Scientific immortality: who wants to live for ever (apart from billionaires)?

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By Lianne Kolirin

What do you buy the man who has everything? If Silicon Valley’s billionaires are anything to go by, immortality is definitely top of the wish list.

Jeff Bezos (Amazon), Sergey Brin (Google) and Peter Thiel (PayPal) are all said to have invested in science and tech companies that are exploring the possibility of achieving eternal life.

However, the rest of us would apparently prefer to remain mere mortals, according to research carried out in conjunction with the Religion Media Centre.

Six out of 10 people would reject the prospect of “scientific immortality” if it became an option, according to a study carried out as part of a project entitled Science and Religion: Reframing the Conversation.

Just under one in five people (19 per cent) would welcome the opportunity to live for ever if scientists could make it happen, according to research carried out by Dr Nick Spencer and Dr Hannah Waite, from Theos, a think tank on religion in society, and the Faraday Institute for Science and Religion. Data came from an extensive YouGov survey of more than 5,000 UK adults, and 100-plus interviews with leading scientific and religious thinkers, in a project funded by the Templeton Religion Trust.

Perhaps unsurprisingly, the paper published online this week, also revealed that the young are more open to the idea, with almost a quarter (24 per cent) of 15 to 29-year-olds saying they would like to live for ever if scientists could engineer it — compared with 11 per cent of those aged over 70.

Responses also appear to be divided along gender lines, with a quarter (25 per cent) of men in favour compared with just 12 per cent of women.

The controversial topic was up for discussion on Tuesday afternoon when the RMC gathered an online panel of experts to discuss “The promise of scientific immortality: who wants to live for ever?”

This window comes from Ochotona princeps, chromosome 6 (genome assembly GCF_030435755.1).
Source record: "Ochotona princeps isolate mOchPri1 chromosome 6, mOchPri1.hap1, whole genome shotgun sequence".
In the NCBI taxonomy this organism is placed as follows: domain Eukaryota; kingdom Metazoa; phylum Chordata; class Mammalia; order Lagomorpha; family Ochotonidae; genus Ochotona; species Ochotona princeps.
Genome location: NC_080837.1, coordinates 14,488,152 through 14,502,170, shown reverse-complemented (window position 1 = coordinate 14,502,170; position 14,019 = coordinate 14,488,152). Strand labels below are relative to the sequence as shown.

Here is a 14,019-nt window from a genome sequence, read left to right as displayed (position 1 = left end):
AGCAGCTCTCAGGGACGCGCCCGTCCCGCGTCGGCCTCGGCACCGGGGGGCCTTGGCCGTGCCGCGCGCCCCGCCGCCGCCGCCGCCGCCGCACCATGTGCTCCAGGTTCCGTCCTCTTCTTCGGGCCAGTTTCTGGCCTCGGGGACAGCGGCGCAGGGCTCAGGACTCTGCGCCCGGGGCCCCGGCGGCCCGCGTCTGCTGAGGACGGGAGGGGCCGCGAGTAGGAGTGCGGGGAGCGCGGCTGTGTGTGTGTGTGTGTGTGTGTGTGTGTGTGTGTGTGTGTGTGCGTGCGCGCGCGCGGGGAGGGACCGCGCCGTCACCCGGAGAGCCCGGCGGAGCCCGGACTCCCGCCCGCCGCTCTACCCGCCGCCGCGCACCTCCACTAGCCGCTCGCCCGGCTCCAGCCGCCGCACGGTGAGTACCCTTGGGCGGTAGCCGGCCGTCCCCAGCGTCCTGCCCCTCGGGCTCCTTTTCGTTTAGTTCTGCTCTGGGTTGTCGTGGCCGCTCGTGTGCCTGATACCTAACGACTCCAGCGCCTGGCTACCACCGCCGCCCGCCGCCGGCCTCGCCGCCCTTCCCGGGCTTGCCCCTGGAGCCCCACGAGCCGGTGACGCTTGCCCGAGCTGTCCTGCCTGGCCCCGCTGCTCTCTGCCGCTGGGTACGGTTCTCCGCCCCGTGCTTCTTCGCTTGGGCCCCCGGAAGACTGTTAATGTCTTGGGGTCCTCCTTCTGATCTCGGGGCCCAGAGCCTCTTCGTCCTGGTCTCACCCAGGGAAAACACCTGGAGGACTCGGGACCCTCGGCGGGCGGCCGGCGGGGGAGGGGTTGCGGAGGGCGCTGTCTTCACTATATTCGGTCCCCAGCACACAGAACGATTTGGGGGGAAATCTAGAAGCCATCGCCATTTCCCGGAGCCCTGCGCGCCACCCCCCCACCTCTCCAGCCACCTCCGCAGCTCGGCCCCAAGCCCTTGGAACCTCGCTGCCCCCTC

Researchers quizzed 5,153 adults in the UK on the subject, breaking the area down into three main areas: scientific immortality as a concept, cryogenics and cloning.

Dr Spencer told the online briefing: “The top-line findings is the billionaires have to do quite well to sell this to at least the British public.”

As part of the wider project to examine the relationship between science and religion, the study also questioned respondents about faith. It found that those who attend services, pray or read holy texts were less likely to agree to scientifically enabled immortality.

Dr Predrag Slijepcevic, senior lecturer in life sciences at Brunel University, told the online gathering that scientists are “completely sceptical” about cryogenics, while cloning is an “ethical minefield”

He said scientific research on animals suggested life could be expanded by 10 to 30 per cent using “some pharmacological or even genetic interventions”, but that it remains “wild speculation”.

Nevertheless, he argued that “everyone can help themselves age in a healthy way”, adding that diet restriction has proven to be successful in controlling numerous conditions including cardiovascular disease, dementia and diabetes.

Neil Lawrence is the inaugural DeepMind professor of machine learning at Cambridge University. He said the idea of achieving eternal life by “uploading your brain electronically” is “equally as implausible as cryogenics”.